Veteran’s yoga studio aids in recovery from PTSD |

ANDERSON, Ind. — During a 13-month deployment in Afghanistan with the National Guard in the early 2010s, Allison Sage witnessed many things she still doesn’t want to talk about.

Her transition back to civilian life was a difficult one. A native of California, her Army National Guard company was based in Delaware, and upon her return in 2012, she struggled to make connections and maintain relationships.

“I felt like I came home to a place where I didn’t have anybody,” she recalled.

Sage was diagnosed with post-traumatic stress disorder (PTSD) during her time overseas. Her deployment took a heavy physical toll on her, as well. As a member of a convoy security detail, she spent much of her time either as a gunner or driving trucks, wearing full body armor nearly every day. A decade later, she still feels the effects.

“If I don’t move my body, almost every joint hurts,” she said. “My back in particular has had a lot of issues. A few head injuries, a couple of accidents here and there. The physical injuries are what hit first through the first couple of years of me being home.”

She received additional mental health diagnoses and battled insomnia, finding few treatments that helped.

“At the time, when people like me were coming home, the (Veterans Administration) was giving us a lot of medications,” Sage said. “I had 12 daily prescriptions to take. So I was really struggling there for a few years.”

She moved to Colorado and, while living there, crossed paths with Comeback Yoga, a nonprofit organization offering free classes to military veterans in an effort to help them respond to traumatic life experiences. Having tried yoga once before, Sage was skeptical, but at the urging of her therapist and her doctors, decided to give it another chance.

She quickly learned that her previous approach to the discipline — seeing yoga as a workout offering mostly physical benefits — had held her back.

“I took away from those interactions that I was doing yoga wrong, or that I was too broken for yoga to even help,” she said. “That’s something I’ve heard a lot of veterans say.”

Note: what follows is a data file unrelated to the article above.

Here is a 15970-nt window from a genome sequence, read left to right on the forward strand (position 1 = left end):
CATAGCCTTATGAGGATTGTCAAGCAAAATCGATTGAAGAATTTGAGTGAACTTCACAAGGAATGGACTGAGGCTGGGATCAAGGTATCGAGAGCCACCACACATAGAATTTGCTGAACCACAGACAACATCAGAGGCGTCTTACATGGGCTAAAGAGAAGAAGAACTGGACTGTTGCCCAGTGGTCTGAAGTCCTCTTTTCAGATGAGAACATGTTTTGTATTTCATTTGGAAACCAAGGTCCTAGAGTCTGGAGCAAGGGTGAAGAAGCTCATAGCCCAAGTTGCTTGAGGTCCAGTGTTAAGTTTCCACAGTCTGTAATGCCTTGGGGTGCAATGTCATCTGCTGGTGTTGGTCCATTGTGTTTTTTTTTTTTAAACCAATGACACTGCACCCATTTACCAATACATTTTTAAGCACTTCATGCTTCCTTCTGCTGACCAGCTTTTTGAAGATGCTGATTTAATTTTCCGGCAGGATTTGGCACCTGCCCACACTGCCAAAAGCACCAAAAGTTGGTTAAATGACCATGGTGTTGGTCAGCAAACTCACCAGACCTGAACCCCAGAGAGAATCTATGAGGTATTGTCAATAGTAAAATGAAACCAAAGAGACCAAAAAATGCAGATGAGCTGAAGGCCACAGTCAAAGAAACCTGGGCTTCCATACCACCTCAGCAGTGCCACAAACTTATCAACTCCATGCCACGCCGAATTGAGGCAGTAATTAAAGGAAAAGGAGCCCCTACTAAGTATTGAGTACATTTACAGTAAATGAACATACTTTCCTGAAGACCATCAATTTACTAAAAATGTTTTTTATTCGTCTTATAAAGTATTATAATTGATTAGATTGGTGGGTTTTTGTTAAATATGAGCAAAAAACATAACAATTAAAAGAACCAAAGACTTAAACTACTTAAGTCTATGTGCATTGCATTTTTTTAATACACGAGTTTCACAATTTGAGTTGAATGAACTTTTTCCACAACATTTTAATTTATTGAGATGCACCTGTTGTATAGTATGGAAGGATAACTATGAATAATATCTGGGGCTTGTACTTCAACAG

The classes she took in Colorado featured trauma-informed yoga — designed specifically for veterans like her who were dealing with both physical and mental health issues — and de-emphasized the discipline as a strictly physical exercise.

“There was no expectation to perform or do anything but show up and try your best, and that was really liberating for me,” Sage said. “I was like, ‘OK, well, if I don’t do yoga the way everybody on the internet is doing it, but I do it the way that actually works for my body that has all these injuries and stuff, maybe I’ onto something.'”

With a renewed sense of motivation, Sage practiced trauma-informed yoga for two years before deciding to train as an instructor so she could share what she had learned with others.

Sage moved to Indiana in 2019 to be closer to her boyfriend. By then, she had taken 400 hours of yoga teacher training classes through Kindness Yoga Studio in Denver and was teaching for Comeback Yoga. She opened her own studio, Sage Yoga & Ayurveda, in downtown Anderson, Indiana, last year.

Her offerings include a trauma-informed yoga class, which she provides at no cost to veterans — a small way, she believes, of paying it forward.

“Money does not come freely to everybody or in the same amount, and I wouldn’t have been able to experience yoga had it not been for free offerings,” she said. “I don’t want money to be the reason that people can’t access this stuff.”

Working with a team of four other instructors, Sage offers breathing classes, guided meditation and other instruction, including a class blending principles of 12-step programs with yoga.

“Observing what Allison has done with the yoga studio reminds me that you can teach while you’re still learning,” said Sybilla Medlin, an Anderson resident who has been taking classes at the studio for several months. “You can help people when you yourself aren’t in that perfect place yet.”

Sage’s authenticity and candor about the difficult circumstances she’s dealt with, as well as a desire to make sure others know they don’t need to be perfect, is what makes her teaching particularly effective, said Josh Medlin, a massage therapist who shares studio space with her.

“A lot of people, when they think about yoga, they have this image of someone who’s at perfect peace and super flexible and the ideal human, almost,” he said. “Allison doesn’t put up any kind of front. It’s very real, and she makes it feel like this is something for everyone.”

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